On the occasion of Guru Pūrṇimā, our thoughts may turn to the venerable lineages of successive teachers and students in India. As we will see, the need to record and preserve genealogical details of family and pedagogical lineages was already recognized in India in the earliest times. Indeed, this is very likely a continuation of the concerns of proto-Indo-European people. For many ancient peoples, family would perhaps be the main source of personal identity, and the basis of all religious life.
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Literature from across the world engages with ethical questions and moral quandaries, and plays a role in cultivating our moral sensibilities. Religious literatures often present ethical teachings indirectly, such as in the form of parables, or more directly, such as moral commandments. In the Upanishads of late Vedic India, we find both ethical and metaphysical teachings set out in contexts of lineages of teachers and students.
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Trisul, Nanda Devi and Himalayan range from Kausani, Uttarakhand – Wikimedia Commons Pervaded by the dominion [of the Supreme] is all of this which moves in the moving world Having abandoned this, enjoy! Do not be acquisitive! For whose indeed is wealth? [Iśāvāsya Upanishad Verse 1; my own translation] This is the famous first verse […]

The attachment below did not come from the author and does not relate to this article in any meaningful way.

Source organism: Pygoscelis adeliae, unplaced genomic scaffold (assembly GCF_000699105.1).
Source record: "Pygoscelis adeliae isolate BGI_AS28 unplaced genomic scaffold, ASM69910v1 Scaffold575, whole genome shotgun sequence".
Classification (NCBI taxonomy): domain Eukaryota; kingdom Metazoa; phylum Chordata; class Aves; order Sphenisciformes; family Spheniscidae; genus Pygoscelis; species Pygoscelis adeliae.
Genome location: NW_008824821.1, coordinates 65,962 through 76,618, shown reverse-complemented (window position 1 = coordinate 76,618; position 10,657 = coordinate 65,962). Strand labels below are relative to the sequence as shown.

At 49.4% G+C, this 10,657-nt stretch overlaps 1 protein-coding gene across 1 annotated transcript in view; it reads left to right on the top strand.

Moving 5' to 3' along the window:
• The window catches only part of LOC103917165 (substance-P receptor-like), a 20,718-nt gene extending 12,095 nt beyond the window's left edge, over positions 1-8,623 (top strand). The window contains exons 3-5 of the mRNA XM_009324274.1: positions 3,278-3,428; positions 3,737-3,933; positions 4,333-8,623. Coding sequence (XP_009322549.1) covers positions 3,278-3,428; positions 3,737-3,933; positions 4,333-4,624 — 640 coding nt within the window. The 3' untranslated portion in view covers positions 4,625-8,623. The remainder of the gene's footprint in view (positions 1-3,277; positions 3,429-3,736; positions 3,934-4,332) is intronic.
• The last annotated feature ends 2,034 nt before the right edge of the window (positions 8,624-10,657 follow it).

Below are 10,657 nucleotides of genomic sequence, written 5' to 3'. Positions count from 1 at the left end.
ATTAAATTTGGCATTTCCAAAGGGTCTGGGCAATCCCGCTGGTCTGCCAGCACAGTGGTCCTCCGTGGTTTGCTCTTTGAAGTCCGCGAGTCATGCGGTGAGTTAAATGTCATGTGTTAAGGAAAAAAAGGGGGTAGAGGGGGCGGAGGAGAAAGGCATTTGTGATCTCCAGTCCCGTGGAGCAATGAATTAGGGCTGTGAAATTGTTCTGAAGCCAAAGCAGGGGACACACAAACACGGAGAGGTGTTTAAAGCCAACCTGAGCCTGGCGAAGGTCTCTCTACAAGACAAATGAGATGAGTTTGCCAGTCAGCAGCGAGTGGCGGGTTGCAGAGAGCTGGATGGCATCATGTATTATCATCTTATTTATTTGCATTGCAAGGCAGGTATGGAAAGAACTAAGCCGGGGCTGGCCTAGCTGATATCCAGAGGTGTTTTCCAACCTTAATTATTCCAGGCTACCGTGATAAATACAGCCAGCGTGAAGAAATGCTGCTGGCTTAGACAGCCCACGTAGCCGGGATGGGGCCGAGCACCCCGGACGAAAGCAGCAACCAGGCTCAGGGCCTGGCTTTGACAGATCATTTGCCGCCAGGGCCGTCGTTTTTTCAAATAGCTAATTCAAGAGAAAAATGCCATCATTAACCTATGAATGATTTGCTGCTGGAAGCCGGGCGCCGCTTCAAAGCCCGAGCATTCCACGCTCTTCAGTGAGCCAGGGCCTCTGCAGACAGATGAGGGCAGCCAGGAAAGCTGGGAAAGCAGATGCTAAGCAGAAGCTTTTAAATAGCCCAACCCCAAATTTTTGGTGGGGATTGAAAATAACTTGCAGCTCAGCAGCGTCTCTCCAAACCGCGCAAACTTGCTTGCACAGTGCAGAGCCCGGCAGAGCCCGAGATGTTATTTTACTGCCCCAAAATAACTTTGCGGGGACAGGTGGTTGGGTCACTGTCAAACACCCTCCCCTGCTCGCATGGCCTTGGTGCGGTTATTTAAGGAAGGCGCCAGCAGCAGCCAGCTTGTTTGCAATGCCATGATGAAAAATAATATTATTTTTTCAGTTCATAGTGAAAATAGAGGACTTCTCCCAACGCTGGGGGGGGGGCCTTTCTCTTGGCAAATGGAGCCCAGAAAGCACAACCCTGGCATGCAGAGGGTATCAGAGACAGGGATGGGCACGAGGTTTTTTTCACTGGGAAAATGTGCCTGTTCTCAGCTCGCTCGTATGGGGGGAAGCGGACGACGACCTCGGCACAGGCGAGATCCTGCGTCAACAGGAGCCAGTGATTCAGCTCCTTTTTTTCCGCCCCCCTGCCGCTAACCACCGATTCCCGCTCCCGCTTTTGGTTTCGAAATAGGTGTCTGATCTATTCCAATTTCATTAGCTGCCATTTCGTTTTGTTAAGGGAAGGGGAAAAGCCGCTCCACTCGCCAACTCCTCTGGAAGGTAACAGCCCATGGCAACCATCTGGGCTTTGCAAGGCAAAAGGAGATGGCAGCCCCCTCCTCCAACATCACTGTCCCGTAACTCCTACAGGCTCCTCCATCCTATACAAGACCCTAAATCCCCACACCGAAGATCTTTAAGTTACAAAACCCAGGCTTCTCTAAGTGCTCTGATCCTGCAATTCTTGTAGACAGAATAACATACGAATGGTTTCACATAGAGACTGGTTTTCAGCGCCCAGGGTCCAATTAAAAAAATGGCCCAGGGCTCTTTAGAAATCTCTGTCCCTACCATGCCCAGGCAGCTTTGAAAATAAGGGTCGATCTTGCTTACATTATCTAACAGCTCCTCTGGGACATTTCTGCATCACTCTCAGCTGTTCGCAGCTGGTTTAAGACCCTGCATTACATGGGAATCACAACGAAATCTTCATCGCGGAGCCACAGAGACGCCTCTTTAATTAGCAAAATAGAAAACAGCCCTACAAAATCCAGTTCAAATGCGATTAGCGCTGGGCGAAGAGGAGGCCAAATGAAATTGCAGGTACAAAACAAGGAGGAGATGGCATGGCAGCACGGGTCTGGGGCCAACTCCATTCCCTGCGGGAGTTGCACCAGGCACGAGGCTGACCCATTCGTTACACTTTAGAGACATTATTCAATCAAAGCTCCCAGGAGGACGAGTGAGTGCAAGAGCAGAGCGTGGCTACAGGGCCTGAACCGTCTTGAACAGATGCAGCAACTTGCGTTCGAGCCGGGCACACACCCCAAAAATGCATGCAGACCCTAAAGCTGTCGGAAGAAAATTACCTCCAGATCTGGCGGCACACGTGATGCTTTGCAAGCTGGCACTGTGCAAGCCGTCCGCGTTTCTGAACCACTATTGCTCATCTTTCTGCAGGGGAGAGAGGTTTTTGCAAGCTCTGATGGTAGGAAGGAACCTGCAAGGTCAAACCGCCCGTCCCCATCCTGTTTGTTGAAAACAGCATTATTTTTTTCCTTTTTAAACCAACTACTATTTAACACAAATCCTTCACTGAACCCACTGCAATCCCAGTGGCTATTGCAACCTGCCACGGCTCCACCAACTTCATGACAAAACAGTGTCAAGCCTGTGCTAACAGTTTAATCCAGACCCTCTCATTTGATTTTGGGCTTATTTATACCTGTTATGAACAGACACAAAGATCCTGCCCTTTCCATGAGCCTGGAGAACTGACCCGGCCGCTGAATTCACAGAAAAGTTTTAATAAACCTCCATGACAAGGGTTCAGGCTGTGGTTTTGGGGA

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Dholavira Signboard — Wikimedia Commons From the Rig Veda to independent India Starting from maybe the mid-fourth millennium B.C., the proto-Indo-European people seem to have been constantly on the move, spreading out to the West and to the East. The full motivation for such rapid and multi-directional waves of migration is not well-understood, but the availability of […]
Read More The Wheel and the Dharmacakra
Todi Ragini, from a Ragamala Series — Cleveland Museum of Art Indian Aesthetics from the Upanishads to Bollywood “In the beginning, this [reality] was non-existent. Then existence was produced. That [Brahman] created itself by itself. So it is called well-made. That which is well-made is in fact rasa. For bliss arises only having obtained rasa.” [Taittirīya Upanishad 2.7.1] […]
Read More Emotions and Indian Dramatic Expression